Andrea Bargnani: The “Mago” In the Euroleague

Andrea Bargnani: The “Mago” In the Euroleague
Mar 03, 2006, 08:35 pm
Andrea Bargnani delivered this week what was perhaps his best game in his short professional career. It wasn’t just any given game, but a showdown against Panathinaikos, the consensus favorite to win this year’s Euroleague, in the dramatic Top-16 stage.

This performance comes to culminate the excellent run that Andrea is enjoying in the top European competition, where he’s averaging 16.5 points and 5.2 rebounds in the last 6 games, contrasting with his more erratic showings in the domestic scene, both in the Italian League and Cup.

Motivation is an important factor for Bargnani, and this game had plenty of reasons for it. The Euroleague’s Top-16 stage gathers the best sixteen teams divided into four groups of four teams each. Only the best two teams in each group advance to the quarterfinals after the six games played. After losing the opening stage’s game, both teams desperately needed the victory.

And the “Mago” ( “Magician”, as he’s nicknamed in Italy) delivered.


Being featured in the starting five (a status only recently gained), Andrea rewarded his coach with an exceptional showing. He displayed his entire offensive array of weapons; starting with his shot, which was very effective, with excellent range and showing remarkable quickness preparing and releasing it. He put the ball on the floor, aggressively attacking the basket and consistently beating his matchups with his superior quickness and nice ball-handling skills. He finished effectively around the basket, showing good footwork in some interesting moves, and using his length to dunk the ball in traffic with ease. He ran the court like a guard. He even had a couple of good passes, something which is not usual for a guy who is not particularly team-oriented on the offensive end.

But it wasn’t just a matter of scoring points, and scoring them in multiple ways; he was also showing great promise on the defensive end, generally being very aggressive in this area.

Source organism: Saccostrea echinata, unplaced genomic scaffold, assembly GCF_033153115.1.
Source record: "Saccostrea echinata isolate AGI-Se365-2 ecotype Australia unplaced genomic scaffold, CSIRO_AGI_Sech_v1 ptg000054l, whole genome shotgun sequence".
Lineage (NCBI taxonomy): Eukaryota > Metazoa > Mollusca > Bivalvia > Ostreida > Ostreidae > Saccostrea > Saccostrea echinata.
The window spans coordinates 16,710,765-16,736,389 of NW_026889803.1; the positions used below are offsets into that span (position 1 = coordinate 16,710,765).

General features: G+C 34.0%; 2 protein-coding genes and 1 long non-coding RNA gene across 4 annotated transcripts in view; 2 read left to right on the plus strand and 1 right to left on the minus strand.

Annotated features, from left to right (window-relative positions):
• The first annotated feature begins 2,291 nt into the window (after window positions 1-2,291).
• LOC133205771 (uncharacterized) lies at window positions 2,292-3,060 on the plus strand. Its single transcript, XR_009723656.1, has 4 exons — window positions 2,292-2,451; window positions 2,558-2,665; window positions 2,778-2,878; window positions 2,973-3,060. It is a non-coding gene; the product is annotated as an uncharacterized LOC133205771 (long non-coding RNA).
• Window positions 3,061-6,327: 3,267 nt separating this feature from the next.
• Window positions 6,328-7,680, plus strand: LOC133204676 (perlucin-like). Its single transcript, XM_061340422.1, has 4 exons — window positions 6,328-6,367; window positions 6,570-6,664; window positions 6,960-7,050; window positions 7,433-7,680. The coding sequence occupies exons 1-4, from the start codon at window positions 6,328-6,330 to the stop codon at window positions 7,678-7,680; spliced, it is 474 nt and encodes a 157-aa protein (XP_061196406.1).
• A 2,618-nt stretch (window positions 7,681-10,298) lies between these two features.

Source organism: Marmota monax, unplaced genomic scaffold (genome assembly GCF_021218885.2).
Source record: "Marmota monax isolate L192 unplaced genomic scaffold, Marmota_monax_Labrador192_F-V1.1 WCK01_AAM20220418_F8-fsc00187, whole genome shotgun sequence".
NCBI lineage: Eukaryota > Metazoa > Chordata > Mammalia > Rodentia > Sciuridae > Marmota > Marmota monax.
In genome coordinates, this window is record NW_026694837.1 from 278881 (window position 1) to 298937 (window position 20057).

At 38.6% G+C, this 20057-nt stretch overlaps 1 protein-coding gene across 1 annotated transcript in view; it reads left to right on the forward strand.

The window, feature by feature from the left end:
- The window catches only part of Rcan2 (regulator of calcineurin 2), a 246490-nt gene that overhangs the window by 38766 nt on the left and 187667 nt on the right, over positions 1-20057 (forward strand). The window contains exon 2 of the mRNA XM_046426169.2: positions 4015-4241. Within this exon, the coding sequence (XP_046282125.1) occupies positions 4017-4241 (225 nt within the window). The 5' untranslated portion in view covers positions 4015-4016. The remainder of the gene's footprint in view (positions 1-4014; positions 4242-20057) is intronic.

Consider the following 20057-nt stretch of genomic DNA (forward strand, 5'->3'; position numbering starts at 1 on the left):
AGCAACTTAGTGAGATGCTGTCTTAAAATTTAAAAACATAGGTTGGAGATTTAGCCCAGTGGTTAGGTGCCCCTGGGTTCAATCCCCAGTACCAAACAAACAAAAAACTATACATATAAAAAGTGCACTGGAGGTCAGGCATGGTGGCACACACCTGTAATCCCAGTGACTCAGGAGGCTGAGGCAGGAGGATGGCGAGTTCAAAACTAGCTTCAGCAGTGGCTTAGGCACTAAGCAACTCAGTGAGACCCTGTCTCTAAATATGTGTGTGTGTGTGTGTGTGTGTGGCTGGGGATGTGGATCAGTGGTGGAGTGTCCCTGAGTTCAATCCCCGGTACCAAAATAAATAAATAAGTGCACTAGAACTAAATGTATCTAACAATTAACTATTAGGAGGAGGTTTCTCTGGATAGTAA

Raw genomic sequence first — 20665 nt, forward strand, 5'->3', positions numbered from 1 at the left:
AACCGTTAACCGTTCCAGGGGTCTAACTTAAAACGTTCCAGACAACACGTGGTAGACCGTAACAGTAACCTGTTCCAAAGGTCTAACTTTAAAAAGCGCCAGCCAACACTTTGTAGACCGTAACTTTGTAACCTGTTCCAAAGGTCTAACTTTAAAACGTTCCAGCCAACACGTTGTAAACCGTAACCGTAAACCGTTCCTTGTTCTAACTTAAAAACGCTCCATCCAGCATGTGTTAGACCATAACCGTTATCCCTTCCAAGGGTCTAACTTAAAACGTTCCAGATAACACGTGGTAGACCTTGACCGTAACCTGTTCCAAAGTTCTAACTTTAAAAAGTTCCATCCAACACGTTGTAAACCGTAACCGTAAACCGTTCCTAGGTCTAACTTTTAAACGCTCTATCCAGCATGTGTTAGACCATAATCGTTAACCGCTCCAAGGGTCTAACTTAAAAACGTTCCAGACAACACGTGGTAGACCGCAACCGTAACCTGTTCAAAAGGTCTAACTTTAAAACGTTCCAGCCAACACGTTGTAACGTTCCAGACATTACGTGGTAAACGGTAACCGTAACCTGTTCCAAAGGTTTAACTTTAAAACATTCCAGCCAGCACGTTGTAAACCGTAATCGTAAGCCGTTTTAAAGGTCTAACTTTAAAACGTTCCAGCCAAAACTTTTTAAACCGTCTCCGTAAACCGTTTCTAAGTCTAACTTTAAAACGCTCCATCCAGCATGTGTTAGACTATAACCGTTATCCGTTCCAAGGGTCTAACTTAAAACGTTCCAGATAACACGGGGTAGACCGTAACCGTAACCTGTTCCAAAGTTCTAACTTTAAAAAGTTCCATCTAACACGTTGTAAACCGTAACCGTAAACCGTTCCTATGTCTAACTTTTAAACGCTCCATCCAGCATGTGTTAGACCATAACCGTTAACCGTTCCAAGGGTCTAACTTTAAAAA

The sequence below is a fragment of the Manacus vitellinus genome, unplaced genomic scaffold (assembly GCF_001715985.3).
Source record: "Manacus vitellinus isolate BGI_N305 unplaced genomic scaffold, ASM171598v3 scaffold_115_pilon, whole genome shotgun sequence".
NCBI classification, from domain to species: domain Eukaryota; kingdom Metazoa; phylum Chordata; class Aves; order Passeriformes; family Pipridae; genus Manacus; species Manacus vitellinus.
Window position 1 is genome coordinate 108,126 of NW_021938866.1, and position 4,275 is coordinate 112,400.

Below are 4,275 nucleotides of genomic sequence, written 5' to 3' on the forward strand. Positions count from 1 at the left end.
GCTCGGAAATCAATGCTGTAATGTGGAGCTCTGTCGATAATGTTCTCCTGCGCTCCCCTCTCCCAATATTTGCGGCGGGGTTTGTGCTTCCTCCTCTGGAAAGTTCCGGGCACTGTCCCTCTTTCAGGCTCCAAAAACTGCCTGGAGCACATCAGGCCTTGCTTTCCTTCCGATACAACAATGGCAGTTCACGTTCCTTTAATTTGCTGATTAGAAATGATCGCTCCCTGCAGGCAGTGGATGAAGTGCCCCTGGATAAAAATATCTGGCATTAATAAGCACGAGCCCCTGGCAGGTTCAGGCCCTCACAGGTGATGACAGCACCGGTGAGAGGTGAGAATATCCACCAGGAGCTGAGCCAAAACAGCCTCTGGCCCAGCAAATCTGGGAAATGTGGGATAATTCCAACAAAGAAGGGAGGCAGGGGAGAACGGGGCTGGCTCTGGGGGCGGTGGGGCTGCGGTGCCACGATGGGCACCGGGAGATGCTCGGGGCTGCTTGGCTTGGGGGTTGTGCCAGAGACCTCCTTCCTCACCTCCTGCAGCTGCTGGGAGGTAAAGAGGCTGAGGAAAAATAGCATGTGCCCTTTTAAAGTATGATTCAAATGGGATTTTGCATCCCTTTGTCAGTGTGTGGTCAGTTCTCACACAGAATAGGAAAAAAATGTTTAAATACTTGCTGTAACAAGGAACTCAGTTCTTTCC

The game could be seen in many countries around Europe, and Bargnani certainly impressed the DraftExpress international staff even more than with all the intriguing things he had already shown in the past.

Let’s take the words of our Italian Scout Carlo Sandrinelli to summarize some aspects of his performance:

For Bargnani, it's all a matter of getting in a rhythm and avoiding foolish fouls, at least in the beginning of the game. Today, his first half was phenomenal; in the second, a couple of "so-so" calls took him out of the game for some time, eventually leading him to foul out.

When he finds his offensive game, his attitude on defense gets way better, and this was the case against Panathinaikos. When switching on screens to guards Jaka Lakovic, Vasilis Spanoulis or Dimitrios Diamantidis, he always gave them a hard time to beat him, and often forced them to miss their shots. He showed good timing blocking shots and a nice fighting spirit on the glass. He has potential on the defensive end, and he can be quite effective when focused.

All in all, it was probably his best overall showing of the season.

20 points (6/9 from the field), 6 rebounds, 2 assists, 4 steals and 1 block (a few more went uncredited) in 30 minutes, plus the victory for Benetton Treviso are certainly good credentials.

Some flaws were there too. His average movement without the ball for example or some isolated mistakes reading the game (his basketball IQ, while not low at all, perhaps is not on par with some of his other fantastic skills). He’s a guy that looks to be just on the verge of exploding as a player, but still in need of a certain degree of maturity.

A Potential Number One Pick